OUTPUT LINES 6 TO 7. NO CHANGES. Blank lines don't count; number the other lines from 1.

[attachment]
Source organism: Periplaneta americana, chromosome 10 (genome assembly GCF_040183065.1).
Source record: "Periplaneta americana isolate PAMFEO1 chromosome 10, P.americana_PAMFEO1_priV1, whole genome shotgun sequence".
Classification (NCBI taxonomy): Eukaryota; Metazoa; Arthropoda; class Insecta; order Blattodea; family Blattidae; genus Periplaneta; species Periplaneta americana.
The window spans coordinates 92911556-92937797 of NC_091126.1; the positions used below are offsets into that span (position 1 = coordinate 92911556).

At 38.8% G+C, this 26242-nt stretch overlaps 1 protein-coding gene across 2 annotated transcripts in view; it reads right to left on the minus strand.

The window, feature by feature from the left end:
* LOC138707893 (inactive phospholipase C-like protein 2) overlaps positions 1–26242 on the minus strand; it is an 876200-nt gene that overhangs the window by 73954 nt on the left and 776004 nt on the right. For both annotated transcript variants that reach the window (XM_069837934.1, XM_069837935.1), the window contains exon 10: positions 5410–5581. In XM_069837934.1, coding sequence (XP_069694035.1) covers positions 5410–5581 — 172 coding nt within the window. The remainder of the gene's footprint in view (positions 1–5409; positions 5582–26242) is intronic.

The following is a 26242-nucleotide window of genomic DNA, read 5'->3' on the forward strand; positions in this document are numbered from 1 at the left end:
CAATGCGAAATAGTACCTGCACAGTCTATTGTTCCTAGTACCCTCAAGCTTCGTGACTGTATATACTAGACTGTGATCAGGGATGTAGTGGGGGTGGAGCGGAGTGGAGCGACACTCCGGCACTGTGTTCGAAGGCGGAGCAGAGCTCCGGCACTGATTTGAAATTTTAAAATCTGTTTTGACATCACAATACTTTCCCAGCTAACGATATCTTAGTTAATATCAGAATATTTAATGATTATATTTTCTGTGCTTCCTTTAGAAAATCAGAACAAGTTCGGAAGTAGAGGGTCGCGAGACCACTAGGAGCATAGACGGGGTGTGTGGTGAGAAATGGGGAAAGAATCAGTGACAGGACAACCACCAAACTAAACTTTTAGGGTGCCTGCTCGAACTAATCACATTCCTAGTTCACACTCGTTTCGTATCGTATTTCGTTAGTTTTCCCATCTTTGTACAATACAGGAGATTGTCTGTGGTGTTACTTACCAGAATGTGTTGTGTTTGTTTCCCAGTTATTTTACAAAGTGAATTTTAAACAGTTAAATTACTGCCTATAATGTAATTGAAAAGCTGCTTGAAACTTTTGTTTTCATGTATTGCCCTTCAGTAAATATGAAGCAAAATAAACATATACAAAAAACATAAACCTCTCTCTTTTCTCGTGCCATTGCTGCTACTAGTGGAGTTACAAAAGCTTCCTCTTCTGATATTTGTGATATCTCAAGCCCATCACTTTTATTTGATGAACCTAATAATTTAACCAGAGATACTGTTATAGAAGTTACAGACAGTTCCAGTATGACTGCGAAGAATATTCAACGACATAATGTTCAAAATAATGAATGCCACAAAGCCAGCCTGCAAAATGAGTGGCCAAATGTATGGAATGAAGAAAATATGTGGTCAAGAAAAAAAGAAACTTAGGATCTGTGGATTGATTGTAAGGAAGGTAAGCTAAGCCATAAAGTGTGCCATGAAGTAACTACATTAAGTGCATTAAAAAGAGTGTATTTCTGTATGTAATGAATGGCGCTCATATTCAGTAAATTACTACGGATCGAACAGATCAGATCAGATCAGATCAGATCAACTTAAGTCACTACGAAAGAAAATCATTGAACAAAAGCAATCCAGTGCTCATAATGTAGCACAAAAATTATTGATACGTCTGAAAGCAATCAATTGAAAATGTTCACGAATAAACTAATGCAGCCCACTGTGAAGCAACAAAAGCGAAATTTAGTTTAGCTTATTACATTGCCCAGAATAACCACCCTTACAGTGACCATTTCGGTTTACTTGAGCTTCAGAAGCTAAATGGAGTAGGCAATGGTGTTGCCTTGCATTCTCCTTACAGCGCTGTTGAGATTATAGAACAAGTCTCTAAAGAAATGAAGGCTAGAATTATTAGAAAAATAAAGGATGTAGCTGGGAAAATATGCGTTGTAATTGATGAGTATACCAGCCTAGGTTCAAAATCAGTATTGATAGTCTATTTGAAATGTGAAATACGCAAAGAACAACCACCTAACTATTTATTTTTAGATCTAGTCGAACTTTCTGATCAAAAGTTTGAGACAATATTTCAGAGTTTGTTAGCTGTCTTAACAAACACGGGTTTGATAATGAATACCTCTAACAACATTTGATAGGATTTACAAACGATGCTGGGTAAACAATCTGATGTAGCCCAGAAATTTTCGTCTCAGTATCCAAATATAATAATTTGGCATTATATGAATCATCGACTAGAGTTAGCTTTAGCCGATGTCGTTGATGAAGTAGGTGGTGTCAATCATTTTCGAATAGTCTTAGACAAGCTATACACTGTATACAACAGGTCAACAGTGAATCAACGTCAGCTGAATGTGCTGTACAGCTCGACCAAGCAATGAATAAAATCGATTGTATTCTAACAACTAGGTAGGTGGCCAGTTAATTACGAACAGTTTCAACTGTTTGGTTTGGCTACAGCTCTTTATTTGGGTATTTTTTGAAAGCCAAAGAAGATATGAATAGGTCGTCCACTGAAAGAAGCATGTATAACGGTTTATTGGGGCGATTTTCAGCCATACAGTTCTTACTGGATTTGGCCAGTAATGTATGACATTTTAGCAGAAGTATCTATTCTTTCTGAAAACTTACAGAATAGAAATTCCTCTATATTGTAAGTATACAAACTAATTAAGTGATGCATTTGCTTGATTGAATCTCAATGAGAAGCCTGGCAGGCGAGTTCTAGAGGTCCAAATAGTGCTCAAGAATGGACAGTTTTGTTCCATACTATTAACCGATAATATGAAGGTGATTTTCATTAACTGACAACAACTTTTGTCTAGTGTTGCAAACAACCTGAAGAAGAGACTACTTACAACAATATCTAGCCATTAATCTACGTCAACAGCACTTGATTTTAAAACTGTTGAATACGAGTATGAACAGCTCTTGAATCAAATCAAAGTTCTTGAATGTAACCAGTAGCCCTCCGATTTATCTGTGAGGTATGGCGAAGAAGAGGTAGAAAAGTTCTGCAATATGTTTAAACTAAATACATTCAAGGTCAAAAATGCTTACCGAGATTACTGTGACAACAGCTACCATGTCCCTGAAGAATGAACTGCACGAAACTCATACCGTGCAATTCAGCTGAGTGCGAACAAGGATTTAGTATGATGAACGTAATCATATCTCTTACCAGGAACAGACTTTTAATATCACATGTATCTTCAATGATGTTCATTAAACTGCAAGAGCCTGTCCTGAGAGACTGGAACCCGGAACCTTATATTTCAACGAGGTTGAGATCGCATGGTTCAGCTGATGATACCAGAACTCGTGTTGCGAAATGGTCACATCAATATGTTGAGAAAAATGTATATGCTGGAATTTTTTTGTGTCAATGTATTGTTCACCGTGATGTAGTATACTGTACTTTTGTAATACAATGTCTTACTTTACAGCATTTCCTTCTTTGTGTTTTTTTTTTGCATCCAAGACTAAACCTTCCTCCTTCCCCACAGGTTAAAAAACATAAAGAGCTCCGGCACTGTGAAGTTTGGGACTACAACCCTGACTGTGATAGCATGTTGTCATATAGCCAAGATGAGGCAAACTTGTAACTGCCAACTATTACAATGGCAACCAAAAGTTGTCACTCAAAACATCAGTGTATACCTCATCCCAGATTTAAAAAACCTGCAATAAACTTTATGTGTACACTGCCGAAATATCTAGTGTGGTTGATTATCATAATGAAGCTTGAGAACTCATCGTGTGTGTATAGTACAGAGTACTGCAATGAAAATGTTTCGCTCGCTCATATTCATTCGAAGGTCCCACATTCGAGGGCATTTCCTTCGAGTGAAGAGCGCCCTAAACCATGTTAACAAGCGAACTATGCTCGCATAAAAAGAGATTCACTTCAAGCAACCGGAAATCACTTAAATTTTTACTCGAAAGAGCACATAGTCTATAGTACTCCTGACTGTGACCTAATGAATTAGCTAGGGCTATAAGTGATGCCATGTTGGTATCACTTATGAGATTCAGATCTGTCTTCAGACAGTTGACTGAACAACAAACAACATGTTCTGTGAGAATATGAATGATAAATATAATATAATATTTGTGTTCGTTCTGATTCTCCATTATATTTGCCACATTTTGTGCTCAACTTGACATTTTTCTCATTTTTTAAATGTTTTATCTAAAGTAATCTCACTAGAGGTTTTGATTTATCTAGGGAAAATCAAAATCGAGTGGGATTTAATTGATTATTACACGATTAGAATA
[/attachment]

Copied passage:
The window, feature by feature from the left end:
* LOC138707893 (inactive phospholipase C-like protein 2) overlaps positions 1–26242 on the minus strand; it is an 876200-nt gene that overhangs the window by 73954 nt on the left and 776004 nt on the right. For both annotated transcript variants that reach the window (XM_069837934.1, XM_069837935.1), the window contains exon 10: positions 5410–5581. In XM_069837934.1, coding sequence (XP_069694035.1) covers positions 5410–5581 — 172 coding nt within the window. The remainder of the gene's footprint in view (positions 1–5409; positions 5582–26242) is intronic.